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Page 15 text:
The Best of Themgjy y y
ight, fifty-two. One more minute
until the passing bell rings. You sit
up a little straighter in your chair, flip
your hair out of your eyes and pull the
gold leaf charm to the front of your
chain. "Maybe," you think, "lf I'm one
of the last people out of the room, I'1l be
able to see him when he walks by."
. . . There's the bell. Notebooks are
shut, pens are put away, and doors are
flung open. So you let everyone out first,
only to find yourself dodging the well-
dressed students heading toward the
ramps. Your eyes wander across the
laughter-filled hallways as you catch a
bit of the conversation going on next to
Suddenly you feel your heart shoot up
into your throat, so you swallow hard,
Chris Reardon, Peter Wahlheim
study Human Relations from the
Mike Beuzekom and Mark Bell
race to see who has more hot air.
In the cafeteria, Deric Whitmore
and Carolyne Brown break for
Sitting in a car,john Likely put in
some before-class studying.
tighten your sweaty palms and prepare
for your big debut. He casually strolls in
your direction wearing a blue lzod shirt,
straight leg jeans and silver slip-on Vans.
You catch his eyes, take a deep breath
and let out a friendly but nervous "Hel-
lo," He answers with a half-cocked smile
and a short well-rehearsed nod.
With books in your hand and him on
your mind, you hurry to your locker
where you excitedly search for your best
friend. You approach her with a wide-
stretched smile and sparkling eyes.
"Did you see him?" your friend asks,
even though she knows the answer by
the look on your face.
"Yea! He smiled. Do you think he
likes me? . . . Maybe he'll ask me to the
Prom . . . "
jeff Vega, a gentleman, opens the
locker for Deanna Mitchelletti.
People 1 1
Page 14 text:
Dressed as look-a-likes, two spirited
Toro buddies cheer the team on during a
On Senior Hill, Scott Runzo, Suzie
Nowak, and Mike Springer listen intent-
ly to jimmy Edwards.
Page 16 text:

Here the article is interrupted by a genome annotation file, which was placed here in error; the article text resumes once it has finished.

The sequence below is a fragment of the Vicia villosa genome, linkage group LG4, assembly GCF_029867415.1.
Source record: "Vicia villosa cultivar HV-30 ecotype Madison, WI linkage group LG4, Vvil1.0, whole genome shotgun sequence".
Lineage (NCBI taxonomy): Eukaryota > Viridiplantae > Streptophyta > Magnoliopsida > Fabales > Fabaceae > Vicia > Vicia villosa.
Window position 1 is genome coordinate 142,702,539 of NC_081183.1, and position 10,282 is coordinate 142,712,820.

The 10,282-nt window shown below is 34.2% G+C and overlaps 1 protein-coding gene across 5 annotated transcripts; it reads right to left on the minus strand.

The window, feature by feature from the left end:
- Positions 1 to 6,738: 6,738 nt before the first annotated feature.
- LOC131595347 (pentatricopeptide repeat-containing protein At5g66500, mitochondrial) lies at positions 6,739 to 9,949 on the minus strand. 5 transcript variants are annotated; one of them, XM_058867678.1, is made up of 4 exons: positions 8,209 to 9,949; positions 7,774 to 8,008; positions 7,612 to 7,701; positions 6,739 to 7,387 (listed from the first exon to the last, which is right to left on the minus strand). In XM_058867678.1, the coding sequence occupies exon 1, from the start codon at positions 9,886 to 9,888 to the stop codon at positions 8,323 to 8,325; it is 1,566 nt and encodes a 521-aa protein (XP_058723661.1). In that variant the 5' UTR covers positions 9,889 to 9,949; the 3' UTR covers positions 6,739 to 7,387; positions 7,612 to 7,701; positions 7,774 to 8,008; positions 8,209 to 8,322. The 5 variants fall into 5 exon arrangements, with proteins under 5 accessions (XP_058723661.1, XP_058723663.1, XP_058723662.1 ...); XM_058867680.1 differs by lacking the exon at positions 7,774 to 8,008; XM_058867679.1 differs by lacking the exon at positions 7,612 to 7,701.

Answering the phone is one of
Dona Ortlund's most frequent and
time consuming jobs.
ou sit in the office, waiting to talk
to one of the assistant principals,
and since they don't supply magazines
you observe the people who pass by. But
you find that watching the three secre-
taries is more interesting . . .
You observe Mrs. Arlene Kivett, who
manages to smile even though five stu-
dents are gathered around her desk ask-
ing different questions at the same time,
while the phone is ringing . . .
Within the sounds of doors opening
and closing, people talking and typewrit-
ers clicking, you hear Mrsjeanene Carey
Typing a letter gives Mrs. Ortlund
a chance to sit down from her husy
Checking the schedule, Mrs. Ar-
lene Kivett explains what would be
convenient for Mr. Ernie Hawkins.
Carefully proofreading the letter,
Mrsjeanene Carey checks for mis-
lpll ldv? fl
me of the Best
say she only has one more announce-
ment to type up. just as she finishes, a
student runs up to her and, while gasp-
ing for air, asks, "Can you put this in
tomorrow's bulletin, or am I too late?"
Amidst the students who wander in
and out of the office, you see Mrs. Dona
Ortlund hurriedly pass through one door
and into another, answer three questions
that are totally unrelated, and disappear
behind the teachers' mailboxes to sort
mail. A call from Mr. Curlett brings her
scurrying to his office for dictation.
You wonder how anyone could keep
pace with these ladies, but mostly you
wonder why anyone would want such a
hectic job. You decide that someone
should reward such dedication . . .
And so it is with great pleasure that
we dedicate this edition of La Vista to
the women who help the principals and
keep them sane. Mrs. Kivett, Mrs. Carey,
and Mrs. Orlund, we salute your organi-
zation, your thoroughness, and your per-
severenceg but, most of all, we appreciate
your patient smiles.
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